(*See update below: PBOT says over 200 bikes have been hit. That’s 20 percent of the total system.)
Vandals have hit several Biketown bike share stations in the past week.
So far we’ve heard of 12 locations where vandals have damaged bikes and rendered them useless. The City of Portland is aware of some of the damage and has crews responding to fix the bikes and return the stations into operational status.
At least two of the incidents appear to be the work of the same suspect: A flyer has been posted on the stations that says the damage was inflicted by Rose City Saboteurs.
“This Biketown is now closed,” reads the sign. “Our city is not a corporate amusement park.”
Here are the station locations where readers have reported vandalism so far:
NE 24th and Glisan
SE Water and Taylor
N Interstate and Willamette
N Williams and Fremont (New Seasons)
33rd and Belmont
14th and Stark
12th and Division
30th and Division
36th and Hawthorne
SE 12th and Gideon (on Orane Line MAX)
SE Pine and 28th
Couch and 28th
“All Portlanders should be saddened and outraged by this senseless act of vandalism.”
— Dan Saltzman, City of Portland Commissioner
The damage includes slashed tires, spray paint on the LED displays, cut spokes, and sliced seats.
This isn’t the first time Biketown stations have been vandalized. It has been an intermittent problem since the system was launched last summer.
We’ll update this story with a comment from Biketown operator Motivate Inc. as soon as we hear back.
Below are images of damage to 15 bikes at the SE Water and Taylor station:
UPDATE, 3:01 pm: PBOT has released a statement asking for help to find the perpetrator. Their full statement is below:
News Release: PBOT, Police seek public’s help to find perpetrators of BIKETOWN vandalism
(3 p.m., April 4, 2017) The Portland Bureau of Transportation seeks the public’s help to find the people responsible for vandalism to the City’s BIKETOWN bike share system.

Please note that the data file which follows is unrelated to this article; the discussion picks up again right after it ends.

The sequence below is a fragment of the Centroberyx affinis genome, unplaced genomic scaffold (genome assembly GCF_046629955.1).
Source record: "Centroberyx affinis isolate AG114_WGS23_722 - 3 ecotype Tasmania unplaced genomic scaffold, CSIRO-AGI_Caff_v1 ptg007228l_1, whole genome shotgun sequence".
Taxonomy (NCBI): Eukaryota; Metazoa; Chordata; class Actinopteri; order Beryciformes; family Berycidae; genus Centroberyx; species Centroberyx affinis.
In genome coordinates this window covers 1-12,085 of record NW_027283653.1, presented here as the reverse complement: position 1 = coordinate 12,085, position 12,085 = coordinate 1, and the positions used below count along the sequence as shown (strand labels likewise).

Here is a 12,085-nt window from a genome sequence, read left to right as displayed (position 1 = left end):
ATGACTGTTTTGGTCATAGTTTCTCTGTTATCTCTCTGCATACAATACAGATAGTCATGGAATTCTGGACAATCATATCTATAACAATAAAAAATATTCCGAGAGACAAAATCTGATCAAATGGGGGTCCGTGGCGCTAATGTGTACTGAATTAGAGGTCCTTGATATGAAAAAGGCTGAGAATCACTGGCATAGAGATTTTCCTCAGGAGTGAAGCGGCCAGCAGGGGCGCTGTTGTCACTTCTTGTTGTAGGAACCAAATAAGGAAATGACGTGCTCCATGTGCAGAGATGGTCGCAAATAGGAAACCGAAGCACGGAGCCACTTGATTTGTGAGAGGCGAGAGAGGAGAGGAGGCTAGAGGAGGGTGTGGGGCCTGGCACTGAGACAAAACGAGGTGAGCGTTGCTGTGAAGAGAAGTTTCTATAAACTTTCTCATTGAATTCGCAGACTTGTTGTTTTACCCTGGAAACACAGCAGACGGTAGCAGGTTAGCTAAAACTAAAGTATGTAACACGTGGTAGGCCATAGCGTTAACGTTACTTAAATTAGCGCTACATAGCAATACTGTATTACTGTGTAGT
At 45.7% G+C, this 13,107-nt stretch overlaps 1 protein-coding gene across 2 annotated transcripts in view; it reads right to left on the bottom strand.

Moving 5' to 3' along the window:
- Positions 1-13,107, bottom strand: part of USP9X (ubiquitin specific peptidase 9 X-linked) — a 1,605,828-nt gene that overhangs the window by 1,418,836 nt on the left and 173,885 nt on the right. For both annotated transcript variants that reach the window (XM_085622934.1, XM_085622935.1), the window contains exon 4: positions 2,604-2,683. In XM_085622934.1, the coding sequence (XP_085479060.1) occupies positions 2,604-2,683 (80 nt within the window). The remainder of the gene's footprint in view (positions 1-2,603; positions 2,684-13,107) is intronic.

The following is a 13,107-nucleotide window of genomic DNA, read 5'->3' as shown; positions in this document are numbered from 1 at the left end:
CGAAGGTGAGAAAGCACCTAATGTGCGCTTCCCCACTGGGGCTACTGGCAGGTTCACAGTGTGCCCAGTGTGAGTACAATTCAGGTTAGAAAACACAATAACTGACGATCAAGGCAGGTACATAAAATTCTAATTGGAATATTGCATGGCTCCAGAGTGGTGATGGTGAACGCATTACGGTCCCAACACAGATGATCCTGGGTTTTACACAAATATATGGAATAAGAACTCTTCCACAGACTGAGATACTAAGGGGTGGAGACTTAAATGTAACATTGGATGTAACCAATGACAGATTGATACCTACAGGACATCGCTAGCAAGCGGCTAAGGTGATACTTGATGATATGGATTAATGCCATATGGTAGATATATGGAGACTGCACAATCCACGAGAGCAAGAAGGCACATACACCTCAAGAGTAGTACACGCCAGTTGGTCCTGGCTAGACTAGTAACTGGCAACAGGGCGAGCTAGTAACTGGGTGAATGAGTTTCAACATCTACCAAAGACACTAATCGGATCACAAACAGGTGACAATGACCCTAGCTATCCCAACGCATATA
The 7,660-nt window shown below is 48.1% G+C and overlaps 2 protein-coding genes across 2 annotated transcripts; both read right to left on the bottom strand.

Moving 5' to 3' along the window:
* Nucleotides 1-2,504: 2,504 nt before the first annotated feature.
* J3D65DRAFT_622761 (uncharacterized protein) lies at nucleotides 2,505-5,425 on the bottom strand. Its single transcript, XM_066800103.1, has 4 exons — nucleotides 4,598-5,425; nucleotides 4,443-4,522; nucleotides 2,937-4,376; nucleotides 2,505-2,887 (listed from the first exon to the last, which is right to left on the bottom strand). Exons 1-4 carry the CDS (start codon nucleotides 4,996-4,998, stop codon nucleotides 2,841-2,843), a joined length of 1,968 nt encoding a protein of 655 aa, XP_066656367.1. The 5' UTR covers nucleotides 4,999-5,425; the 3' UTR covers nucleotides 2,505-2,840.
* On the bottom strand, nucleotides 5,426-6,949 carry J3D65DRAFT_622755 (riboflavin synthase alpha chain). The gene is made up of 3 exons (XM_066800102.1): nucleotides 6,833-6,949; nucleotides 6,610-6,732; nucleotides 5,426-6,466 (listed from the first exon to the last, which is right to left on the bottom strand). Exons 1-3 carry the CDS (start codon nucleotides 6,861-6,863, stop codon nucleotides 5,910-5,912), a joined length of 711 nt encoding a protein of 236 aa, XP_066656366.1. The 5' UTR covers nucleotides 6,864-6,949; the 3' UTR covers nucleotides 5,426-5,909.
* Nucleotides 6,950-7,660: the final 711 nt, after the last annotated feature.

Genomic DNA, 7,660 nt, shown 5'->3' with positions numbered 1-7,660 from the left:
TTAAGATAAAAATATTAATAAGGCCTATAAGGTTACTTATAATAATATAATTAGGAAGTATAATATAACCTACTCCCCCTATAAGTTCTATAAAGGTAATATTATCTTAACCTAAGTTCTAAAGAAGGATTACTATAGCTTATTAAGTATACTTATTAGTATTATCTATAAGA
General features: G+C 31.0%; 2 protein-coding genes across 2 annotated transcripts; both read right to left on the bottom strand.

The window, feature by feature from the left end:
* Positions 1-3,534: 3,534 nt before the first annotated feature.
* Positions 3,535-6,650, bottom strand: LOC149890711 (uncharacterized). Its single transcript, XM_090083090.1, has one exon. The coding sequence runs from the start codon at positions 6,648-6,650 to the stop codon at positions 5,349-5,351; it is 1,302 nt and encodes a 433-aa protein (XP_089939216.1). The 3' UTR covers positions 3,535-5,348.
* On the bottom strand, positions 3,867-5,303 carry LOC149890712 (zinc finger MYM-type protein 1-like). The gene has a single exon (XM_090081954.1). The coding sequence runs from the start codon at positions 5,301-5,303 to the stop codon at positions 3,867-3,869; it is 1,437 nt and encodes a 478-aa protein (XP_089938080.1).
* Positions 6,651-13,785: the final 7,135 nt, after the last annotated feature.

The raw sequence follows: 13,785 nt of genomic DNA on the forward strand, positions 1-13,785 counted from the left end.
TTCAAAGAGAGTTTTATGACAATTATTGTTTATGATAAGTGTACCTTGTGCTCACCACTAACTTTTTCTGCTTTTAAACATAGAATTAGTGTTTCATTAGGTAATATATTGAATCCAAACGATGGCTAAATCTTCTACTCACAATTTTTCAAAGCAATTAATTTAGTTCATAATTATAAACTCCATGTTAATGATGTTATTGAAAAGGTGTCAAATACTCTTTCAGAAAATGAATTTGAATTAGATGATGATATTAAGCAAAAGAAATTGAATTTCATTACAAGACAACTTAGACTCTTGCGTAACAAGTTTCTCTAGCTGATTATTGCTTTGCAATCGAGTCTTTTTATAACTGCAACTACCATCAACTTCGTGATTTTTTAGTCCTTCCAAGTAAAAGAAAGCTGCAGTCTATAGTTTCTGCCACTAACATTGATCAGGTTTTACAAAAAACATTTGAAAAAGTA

This morning, users of the public bike sharing system found that more than 200 bicycles had been vandalized, with tires and seats slashed, and spokes cut. Graffiti obscured control screens on the bikes, as well as informational panels at stations and also screens of electronic kiosks used to check out bikes.
“All Portlanders should be saddened and outraged by this senseless act of vandalism,” said City Commissioner Dan Saltzman, who oversees PBOT. “The Transportation Bureau created BIKETOWN, with bikes owned by the public, to make bicycling easier and more convenient for everyone. Unfortunately, because of this criminal act, dozens or perhaps hundreds of Portlanders were not able to ride a bike this morning.”
“Vandalizing a BIKETOWN bike is just as offensive as vandalizing a public bus or any other public property,” said Leah Treat, director of PBOT. “We will work with police and pursue all legal remedies to bring the perpetrators of this act to justice.”
Motivate, the City contractor that operates the BIKETOWN system, was cleaning up graffiti and repairing damaged bicycles within minutes of the first reports of the vandalism this morning.
BIKETOWN is key to Portland’s effort to expand bicycling, fight climate change and create 20-minute neighborhoods called for in the city’s long range plans. Since launching July 19, 2016, BIKETOWN has grown to 2,745 annual members and has been enjoyed by 45,542 people, who have taken 189,320 trips totaling 375,121 miles. People can sign-up for BIKETOWN membership via the BIKETOWN app or by visiting BIKETOWNPDX.com.
Anyone who sees someone in the act of vandalism or other crime in progress should call 9-1-1 immediately.
Anyone with information about the vandalism to BIKETOWN facilities should contact Officer David Sanders, of the Portland Police Bureau, at firstname.lastname@example.org.
Biketown has also emailed an alert to all members, encouraging them to report any information about “this un-civic act.”